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Global governance of AI and a UN Parliamentary Assembly

Symbolic image of a digital neural network. Source/license: Shutterstock

Artificial Intelligence (AI) is playing an increasingly dominant role in the lives of people around the world. As yet, however, it is subject to remarkably little governance, let alone global governance. There is a strong case for the establishment of a UN regime on Artificial Intelligence. Such a regime should include a supervisory body that can provide a democratic input.

The need for a UN regime on Artificial Intelligence

Artificial Intelligence has immense value to offer to humanity, such as improved efficiency, new capabilities, and solutions for complex problems. A fast-growing AI industry is developing, applying AI to every sector of the world’s economy. As its capabilities continue to grow, it may prove as transformative as the proliferation of electrification and cheap motive power was in the 20th century, ushering in an era of abundance, longer and healthier lives and greater realisation of human rights.

New publication: Effective, Timely and Global: the urgent need for good Global Governance of AI: Report by the Transnational Working Group on AI and Disruptive Technologies of the World Federalist Movement-Institute for Global Policy, December 2020

AI also brings new problems and threats, however. The application of AI and attention-driven algorithms has created commercial empires where falsehoods are prioritised over truth, where division is accentuated and democracy undermined. Within the military sphere, the increasing dependence of nuclear weapons systems on AI, where signals, for instance from radar, could prove faulty, present additional risk and the development of Lethal Autonomous Robots (LARs), present a new level of warfare in grave need of governance.

The medium-term impact of AI on the job market is not certain, but most economic forecasters tend to see the AI revolution as different from earlier revolutions (e.g., agrarian, industrial, and information). A major long term impact on the job market is anticipated, leading to a radical reduction in hours worked in many areas of the economy (whether through higher unemployment or through forced part-time work). Plans need to be in place to successfully manage these changes and enable people to flourish, whether employed, working part-time or unemployed.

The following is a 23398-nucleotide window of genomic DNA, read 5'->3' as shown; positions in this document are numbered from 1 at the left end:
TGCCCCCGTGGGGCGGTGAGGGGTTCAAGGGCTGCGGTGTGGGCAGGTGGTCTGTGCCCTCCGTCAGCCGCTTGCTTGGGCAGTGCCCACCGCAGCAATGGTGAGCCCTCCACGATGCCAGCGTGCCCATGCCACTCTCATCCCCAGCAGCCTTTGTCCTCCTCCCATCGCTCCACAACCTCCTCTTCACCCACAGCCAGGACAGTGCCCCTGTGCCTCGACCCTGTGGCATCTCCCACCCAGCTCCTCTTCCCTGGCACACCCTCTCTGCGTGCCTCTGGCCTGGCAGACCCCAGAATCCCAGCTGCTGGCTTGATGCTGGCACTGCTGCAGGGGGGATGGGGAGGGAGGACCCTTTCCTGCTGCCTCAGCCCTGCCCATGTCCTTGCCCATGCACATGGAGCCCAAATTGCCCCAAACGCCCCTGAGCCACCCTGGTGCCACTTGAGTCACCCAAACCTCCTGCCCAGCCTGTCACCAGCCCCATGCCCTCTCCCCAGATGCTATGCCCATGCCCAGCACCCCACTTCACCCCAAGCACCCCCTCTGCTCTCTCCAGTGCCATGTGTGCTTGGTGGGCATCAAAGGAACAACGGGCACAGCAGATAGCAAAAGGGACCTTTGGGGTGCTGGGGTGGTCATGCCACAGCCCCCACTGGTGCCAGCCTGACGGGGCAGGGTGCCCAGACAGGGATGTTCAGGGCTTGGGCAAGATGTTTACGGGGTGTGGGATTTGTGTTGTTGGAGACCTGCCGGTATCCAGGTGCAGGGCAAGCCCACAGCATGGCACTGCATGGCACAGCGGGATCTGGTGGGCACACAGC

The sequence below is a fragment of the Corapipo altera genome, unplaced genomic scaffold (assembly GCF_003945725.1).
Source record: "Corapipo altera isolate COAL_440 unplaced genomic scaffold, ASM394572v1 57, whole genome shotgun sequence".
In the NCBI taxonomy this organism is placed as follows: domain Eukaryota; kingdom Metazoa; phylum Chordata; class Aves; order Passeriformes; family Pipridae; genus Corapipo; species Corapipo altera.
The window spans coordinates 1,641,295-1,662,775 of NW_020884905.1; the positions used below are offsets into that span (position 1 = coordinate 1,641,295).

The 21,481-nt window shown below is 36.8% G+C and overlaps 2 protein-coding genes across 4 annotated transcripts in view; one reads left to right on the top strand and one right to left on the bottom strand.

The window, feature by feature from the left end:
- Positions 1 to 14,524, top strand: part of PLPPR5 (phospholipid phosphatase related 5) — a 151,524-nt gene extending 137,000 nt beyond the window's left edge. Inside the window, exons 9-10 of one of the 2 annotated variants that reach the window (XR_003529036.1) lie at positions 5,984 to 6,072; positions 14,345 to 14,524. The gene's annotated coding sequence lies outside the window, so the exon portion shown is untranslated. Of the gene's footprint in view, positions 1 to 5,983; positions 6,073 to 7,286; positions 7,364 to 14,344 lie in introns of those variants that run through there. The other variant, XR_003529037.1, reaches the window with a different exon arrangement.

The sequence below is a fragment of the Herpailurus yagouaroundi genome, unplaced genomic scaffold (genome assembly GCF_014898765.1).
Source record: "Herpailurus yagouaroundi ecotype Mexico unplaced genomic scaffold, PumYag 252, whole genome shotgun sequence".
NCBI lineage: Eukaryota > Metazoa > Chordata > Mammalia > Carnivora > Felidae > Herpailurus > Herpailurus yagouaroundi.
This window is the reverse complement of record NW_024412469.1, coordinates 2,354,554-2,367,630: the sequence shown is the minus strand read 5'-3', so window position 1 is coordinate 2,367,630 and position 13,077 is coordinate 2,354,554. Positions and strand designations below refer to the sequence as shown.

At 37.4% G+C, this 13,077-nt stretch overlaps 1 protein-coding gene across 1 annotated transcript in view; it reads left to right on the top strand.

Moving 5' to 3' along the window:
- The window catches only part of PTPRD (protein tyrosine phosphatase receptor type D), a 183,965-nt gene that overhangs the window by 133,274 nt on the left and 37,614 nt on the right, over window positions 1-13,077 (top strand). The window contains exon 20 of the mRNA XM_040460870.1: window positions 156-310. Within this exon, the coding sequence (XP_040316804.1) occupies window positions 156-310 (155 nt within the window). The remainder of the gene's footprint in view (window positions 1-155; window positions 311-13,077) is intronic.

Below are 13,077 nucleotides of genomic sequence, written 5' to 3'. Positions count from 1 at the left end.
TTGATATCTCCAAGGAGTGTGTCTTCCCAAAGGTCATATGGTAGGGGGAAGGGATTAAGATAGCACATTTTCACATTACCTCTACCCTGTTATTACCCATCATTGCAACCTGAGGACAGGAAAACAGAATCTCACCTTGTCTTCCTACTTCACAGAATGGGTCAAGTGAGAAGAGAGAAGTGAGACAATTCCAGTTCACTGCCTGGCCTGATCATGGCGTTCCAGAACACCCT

As AIs continue to develop towards the point of “superintelligence,” it is imperative to design AI to be safe. It is not certain that it will be possible to retain control of the goals of a superintelligence. Some possible solutions are conceivable but they are extremely difficult: they will require strong global governance to enforce the necessary safeguards and precautionary steps taken now.

A pathway to an AI global governance regime

As in many fields of human endeavour, issues that are not bounded by geography or jurisdiction require global responses. A recent report Effective, Timely and Global: the urgent need for good Global Governance of AI, recommends the development of a UN Framework Convention on AI (UNFCAI) in the next few years, followed by a Protocol on AI. The negotiations currently underway within different international bodies should proceed on that understanding.

To prepare the way, using perhaps the UN Secretary-General’s new multistakeholder advisory board on global AI cooperation as a springboard, it is proposed that a multi-stakeholder World Conference on AI should be organised in 2023, leading to the appointment of an International Negotiating Committee. New bodies are proposed in the form of a multistakeholder Intergovernmental Panel on AI (to provide scientific, technical and policy advice to the UNFCAI), an AI Global Authority to provide an inspection regime (including the military aspects) and a supervisory body that could introduce a democratic aspect.

What type of supervisory body is needed?

Such a regime should be subject to the oversight, scrutiny and democratic input of a parliamentary assembly. That role could be provided by a UN Parliamentary Assembly (UNPA) if one existed – but for the time being, this is not the case. It is proposed that, pending the establishment of a UNPA, such parliamentary oversight should be provided by a dedicated AI Assembly, as a part of the UN AI regime.

With the establishment of a UNPA, the role of the AI Assembly could be taken over by the UNPA, providing a more coordinated parliamentary scrutiny of global affairs. Indeed, a clause to that effect could be included within the UN Framework Convention on AI.

Robert Whitfield
Robert Whitfield is chair of the One World Trust in the UK and of the Transnational Working Group on AI and Disruptive Technologies of the World Federalist Movement-Institute for Global Policy
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